Transcreation: when translation is not enough

bocal de bonbonsWordplay, humour, cultural references: these key ingredients in marketing are often untranslatable.

The words can be translated, and yet the message might still be lost. Transcreation is the art of rewriting to evoke the same feelings in readers of another language. The text needs to be adapted to the cultural habits that colour their mindset.

English is the key to the huge doorway of today’s global marketplace. When clients send me a text to translate as the last link in the chain, I often say to myself, “If only they’d come to me earlier…”. If translation is born in mind from the initial concept stage of a campaign and alongside the copywriting process, the impact of one consistent message can be kept in two languages, for two different cultures.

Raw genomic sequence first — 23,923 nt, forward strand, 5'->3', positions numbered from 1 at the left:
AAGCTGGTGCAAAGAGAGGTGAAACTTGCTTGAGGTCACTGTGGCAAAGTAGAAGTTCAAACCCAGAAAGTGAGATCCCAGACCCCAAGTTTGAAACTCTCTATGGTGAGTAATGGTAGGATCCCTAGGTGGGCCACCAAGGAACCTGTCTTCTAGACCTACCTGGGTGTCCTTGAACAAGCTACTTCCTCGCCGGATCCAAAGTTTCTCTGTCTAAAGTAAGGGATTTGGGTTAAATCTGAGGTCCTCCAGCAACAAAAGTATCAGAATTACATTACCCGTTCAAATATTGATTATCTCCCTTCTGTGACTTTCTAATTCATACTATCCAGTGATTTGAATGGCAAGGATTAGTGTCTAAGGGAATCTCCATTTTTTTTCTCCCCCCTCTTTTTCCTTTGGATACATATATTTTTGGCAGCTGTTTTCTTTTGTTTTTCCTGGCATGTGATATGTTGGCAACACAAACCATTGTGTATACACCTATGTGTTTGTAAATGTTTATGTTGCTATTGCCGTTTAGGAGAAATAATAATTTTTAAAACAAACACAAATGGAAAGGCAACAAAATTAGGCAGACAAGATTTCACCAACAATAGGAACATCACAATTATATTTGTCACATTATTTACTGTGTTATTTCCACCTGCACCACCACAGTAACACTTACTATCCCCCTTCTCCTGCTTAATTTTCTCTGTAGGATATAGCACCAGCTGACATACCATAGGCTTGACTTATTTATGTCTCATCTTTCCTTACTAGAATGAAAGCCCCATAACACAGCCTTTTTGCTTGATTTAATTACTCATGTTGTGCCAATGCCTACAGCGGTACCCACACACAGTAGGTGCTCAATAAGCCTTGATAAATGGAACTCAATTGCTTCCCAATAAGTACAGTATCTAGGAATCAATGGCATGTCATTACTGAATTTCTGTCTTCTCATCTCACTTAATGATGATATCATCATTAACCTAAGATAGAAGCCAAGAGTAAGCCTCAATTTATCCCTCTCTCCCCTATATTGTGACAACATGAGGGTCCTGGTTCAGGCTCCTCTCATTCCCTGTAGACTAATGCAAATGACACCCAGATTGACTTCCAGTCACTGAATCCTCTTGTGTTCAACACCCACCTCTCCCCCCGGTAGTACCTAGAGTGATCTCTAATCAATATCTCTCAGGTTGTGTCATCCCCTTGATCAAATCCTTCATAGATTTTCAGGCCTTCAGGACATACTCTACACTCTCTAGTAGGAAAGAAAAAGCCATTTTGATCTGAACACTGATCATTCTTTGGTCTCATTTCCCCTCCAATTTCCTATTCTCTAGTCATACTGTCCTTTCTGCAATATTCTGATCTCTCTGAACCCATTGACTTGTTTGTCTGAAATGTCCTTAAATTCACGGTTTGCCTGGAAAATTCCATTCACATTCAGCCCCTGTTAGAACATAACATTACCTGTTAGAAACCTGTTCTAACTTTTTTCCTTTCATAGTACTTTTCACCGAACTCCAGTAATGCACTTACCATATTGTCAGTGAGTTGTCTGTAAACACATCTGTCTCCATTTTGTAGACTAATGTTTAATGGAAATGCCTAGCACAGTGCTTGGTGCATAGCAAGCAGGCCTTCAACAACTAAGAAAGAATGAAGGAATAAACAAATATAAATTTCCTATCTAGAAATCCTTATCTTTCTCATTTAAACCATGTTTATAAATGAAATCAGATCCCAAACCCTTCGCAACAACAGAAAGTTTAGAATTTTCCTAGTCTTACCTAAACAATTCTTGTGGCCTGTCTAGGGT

Your translator is part of the creative team!

Transcreation tends to be charged on an hourly basis, like other creative services. Translations are normally charged simply by the word. Calculated like this, the five words of an advertising campaign could be “translated” for around 1€! But once we understand that transcreation might demand at least as much time, imagination and creativity as it took to devise the original slogan in French, it’s easy to see that this is not very realistic: who is going to spend a vast sum on gorgeous visuals with a seductive text, pay 10,000 € for a whole page in a newspaper, then cap it all with a 1€ slogan that falls flat? Yes, it might be utter madness, but it happens. If you believe your slogan is worth at least 20 minutes of quality thinking time, you do the maths…


II sometimes prefer to agree a fixed price for regular work (often a mixture of transcreation and more straightforward translation), or an all-inclusive price for the whole project. This allows clients to manage their budget without any nasty surprises.

I have adapted slogans for licensed products of global brands such as Disney, Oxbow and Hello Kitty.